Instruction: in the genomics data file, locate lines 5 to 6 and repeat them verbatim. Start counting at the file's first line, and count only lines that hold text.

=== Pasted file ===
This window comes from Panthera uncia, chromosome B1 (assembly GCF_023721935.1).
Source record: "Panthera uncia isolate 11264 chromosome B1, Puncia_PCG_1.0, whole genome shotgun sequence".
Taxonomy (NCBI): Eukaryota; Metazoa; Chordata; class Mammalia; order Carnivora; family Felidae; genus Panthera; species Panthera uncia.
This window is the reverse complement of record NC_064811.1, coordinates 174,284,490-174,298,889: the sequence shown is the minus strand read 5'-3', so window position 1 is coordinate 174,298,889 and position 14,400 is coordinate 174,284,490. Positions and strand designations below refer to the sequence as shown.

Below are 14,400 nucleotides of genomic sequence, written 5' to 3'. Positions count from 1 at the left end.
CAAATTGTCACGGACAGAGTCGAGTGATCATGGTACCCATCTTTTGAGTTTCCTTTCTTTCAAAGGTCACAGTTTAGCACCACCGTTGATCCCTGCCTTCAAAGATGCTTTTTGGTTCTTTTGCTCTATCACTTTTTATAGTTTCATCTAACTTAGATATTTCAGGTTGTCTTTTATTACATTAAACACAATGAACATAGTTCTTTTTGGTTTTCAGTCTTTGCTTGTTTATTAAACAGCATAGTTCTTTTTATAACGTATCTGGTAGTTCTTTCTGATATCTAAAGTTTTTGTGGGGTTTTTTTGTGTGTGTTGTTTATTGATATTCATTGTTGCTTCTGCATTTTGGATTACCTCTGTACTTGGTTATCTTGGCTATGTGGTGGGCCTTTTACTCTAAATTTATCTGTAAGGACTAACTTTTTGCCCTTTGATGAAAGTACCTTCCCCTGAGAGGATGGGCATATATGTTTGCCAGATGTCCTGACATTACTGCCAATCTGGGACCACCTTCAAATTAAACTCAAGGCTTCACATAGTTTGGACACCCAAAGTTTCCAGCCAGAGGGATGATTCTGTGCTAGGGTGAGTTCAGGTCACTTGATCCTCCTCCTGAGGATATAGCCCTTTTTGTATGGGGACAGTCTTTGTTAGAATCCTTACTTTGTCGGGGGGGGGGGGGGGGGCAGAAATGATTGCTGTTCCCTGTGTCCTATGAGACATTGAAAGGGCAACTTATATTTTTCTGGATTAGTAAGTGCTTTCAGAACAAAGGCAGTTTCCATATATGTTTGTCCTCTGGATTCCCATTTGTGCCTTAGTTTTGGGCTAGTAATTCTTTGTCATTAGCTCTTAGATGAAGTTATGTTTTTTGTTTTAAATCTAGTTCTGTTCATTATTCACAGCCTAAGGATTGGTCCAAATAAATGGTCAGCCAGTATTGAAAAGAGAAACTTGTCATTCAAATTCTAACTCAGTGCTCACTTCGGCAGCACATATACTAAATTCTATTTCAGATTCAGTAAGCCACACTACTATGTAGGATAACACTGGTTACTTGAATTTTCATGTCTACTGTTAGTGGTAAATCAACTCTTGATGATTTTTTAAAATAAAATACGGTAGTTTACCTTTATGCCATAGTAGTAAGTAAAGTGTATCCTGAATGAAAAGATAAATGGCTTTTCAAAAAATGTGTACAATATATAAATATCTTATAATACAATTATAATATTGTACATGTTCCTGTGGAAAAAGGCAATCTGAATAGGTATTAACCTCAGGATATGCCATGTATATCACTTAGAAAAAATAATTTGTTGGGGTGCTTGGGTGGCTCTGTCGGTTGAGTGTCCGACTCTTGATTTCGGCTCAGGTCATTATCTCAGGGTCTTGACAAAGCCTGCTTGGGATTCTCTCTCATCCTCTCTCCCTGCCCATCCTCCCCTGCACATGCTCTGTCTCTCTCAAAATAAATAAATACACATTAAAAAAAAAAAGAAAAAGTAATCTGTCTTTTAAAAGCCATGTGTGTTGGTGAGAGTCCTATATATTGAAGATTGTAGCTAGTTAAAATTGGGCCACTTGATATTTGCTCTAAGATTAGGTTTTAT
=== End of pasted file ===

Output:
Below are 14,400 nucleotides of genomic sequence, written 5' to 3'. Positions count from 1 at the left end.
CAAATTGTCACGGACAGAGTCGAGTGATCATGGTACCCATCTTTTGAGTTTCCTTTCTTTCAAAGGTCACAGTTTAGCACCACCGTTGATCCCTGCCTTCAAAGATGCTTTTTGGTTCTTTTGCTCTATCACTTTTTATAGTTTCATCTAACTTAGATATTTCAGGTTGTCTTTTATTACATTAAACACAATGAACATAGTTCTTTTTGGTTTTCAGTCTTTGCTTGTTTATTAAACAGCATAGTTCTTTTTATAACGTATCTGGTAGTTCTTTCTGATATCTAAAGTTTTTGTGGGGTTTTTTTGTGTGTGTTGTTTATTGATATTCATTGTTGCTTCTGCATTTTGGATTACCTCTGTACTTGGTTATCTTGGCTATGTGGTGGGCCTTTTACTCTAAATTTATCTGTAAGGACTAACTTTTTGCCCTTTGATGAAAGTACCTTCCCCTGAGAGGATGGGCATATATGTTTGCCAGATGTCCTGACATTACTGCCAATCTGGGACCACCTTCAAATTAAACTCAAGGCTTCACATAGTTTGGACACCCAAAGTTTCCAGCCAGAGGGATGATTCTGTGCTAGGGTGAGTTCAGGTCACTTGATCCTCCTCCTGAGGATATAGCCCTTTTTGTATGGGGACAGTCTTTGTTAGAATCCTTACTTTGTCGGGGGGGGGGGGGGGGGCAGAAATGATTGCTGTTCCCTGTGTCCTATGAGACATTGAAAGGGCAACTTATATTTTTCTGGATTAGTAAGTGCTTTCAGAACAAAGGCAGTTTCCATATATGTTTGTCCTCTGGATTCCCATTTGTGCCTTAGTTTTGGGCTAGTAATTCTTTGTCATTAGCTCTTAGATGAAGTTATGTTTTTTGTTTTAAATCTAGTTCTGTTCATTATTCACAGCCTAAGGATTGGTCCAAATAAATGGTCAGCCAGTATTGAAAAGAGAAACTTGTCATTCAAATTCTAACTCAGTGCTCACTTCGGCAGCACATATACTAAATTCTATTTCAGATTCAGTAAGCCACACTACTATGTAGGATAACACTGGTTACTTGAATTTTCATGTCTACTGTTAGTGGTAAATCAACTCTTGATGATTTTTTAAAATAAAATACGGTAGTTTACCTTTATGCCATAGTAGTAAGTAAAGTGTATCCTGAATGAAAAGATAAATGGCTTTTCAAAAAATGTGTACAATATATAAATATCTTATAATACAATTATAATATTGTACATGTTCCTGTGGAAAAAGGCAATCTGAATAGGTATTAACCTCAGGATATGCCATGTATATCACTTAGAAAAAATAATTTGTTGGGGTGCTTGGGTGGCTCTGTCGGTTGAGTGTCCGACTCTTGATTTCGGCTCAGGTCATTATCTCAGGGTCTTGACAAAGCCTGCTTGGGATTCTCTCTCATCCTCTCTCCCTGCCCATCCTCCCCTGCACATGCTCTGTCTCTCTCAAAATAAATAAATACACATTAAAAAAAAAAAGAAAAAGTAATCTGTCTTTTAAAAGCCATGTGTGTTGGTGAGAGTCCTATATATTGAAGATTGTAGCTAGTTAAAATTGGGCCACTTGATATTTGCTCTAAGATTAGGTTTTAT